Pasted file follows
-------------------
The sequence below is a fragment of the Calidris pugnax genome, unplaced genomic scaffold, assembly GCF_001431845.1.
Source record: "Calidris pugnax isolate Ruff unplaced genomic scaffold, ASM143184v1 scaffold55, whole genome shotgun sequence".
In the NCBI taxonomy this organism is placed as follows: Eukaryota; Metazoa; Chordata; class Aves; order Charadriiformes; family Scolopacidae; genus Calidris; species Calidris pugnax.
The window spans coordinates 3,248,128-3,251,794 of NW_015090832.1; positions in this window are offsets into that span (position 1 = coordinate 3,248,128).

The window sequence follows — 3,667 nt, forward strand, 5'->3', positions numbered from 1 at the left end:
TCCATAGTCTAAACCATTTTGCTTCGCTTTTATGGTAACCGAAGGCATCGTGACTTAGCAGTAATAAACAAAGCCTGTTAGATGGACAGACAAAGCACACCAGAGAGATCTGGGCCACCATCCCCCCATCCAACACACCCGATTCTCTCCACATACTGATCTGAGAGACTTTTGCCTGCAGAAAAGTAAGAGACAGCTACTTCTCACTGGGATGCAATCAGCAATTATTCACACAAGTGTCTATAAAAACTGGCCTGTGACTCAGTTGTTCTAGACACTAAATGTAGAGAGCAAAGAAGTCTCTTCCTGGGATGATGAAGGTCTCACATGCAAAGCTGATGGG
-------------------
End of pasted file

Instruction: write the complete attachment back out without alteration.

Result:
The sequence below is a fragment of the Calidris pugnax genome, unplaced genomic scaffold, assembly GCF_001431845.1.
Source record: "Calidris pugnax isolate Ruff unplaced genomic scaffold, ASM143184v1 scaffold55, whole genome shotgun sequence".
In the NCBI taxonomy this organism is placed as follows: Eukaryota; Metazoa; Chordata; class Aves; order Charadriiformes; family Scolopacidae; genus Calidris; species Calidris pugnax.
The window spans coordinates 3,248,128-3,251,794 of NW_015090832.1; positions in this window are offsets into that span (position 1 = coordinate 3,248,128).

The window sequence follows — 3,667 nt, forward strand, 5'->3', positions numbered from 1 at the left end:
TCCATAGTCTAAACCATTTTGCTTCGCTTTTATGGTAACCGAAGGCATCGTGACTTAGCAGTAATAAACAAAGCCTGTTAGATGGACAGACAAAGCACACCAGAGAGATCTGGGCCACCATCCCCCCATCCAACACACCCGATTCTCTCCACATACTGATCTGAGAGACTTTTGCCTGCAGAAAAGTAAGAGACAGCTACTTCTCACTGGGATGCAATCAGCAATTATTCACACAAGTGTCTATAAAAACTGGCCTGTGACTCAGTTGTTCTAGACACTAAATGTAGAGAGCAAAGAAGTCTCTTCCTGGGATGATGAAGGTCTCACATGCAAAGCTGATGGG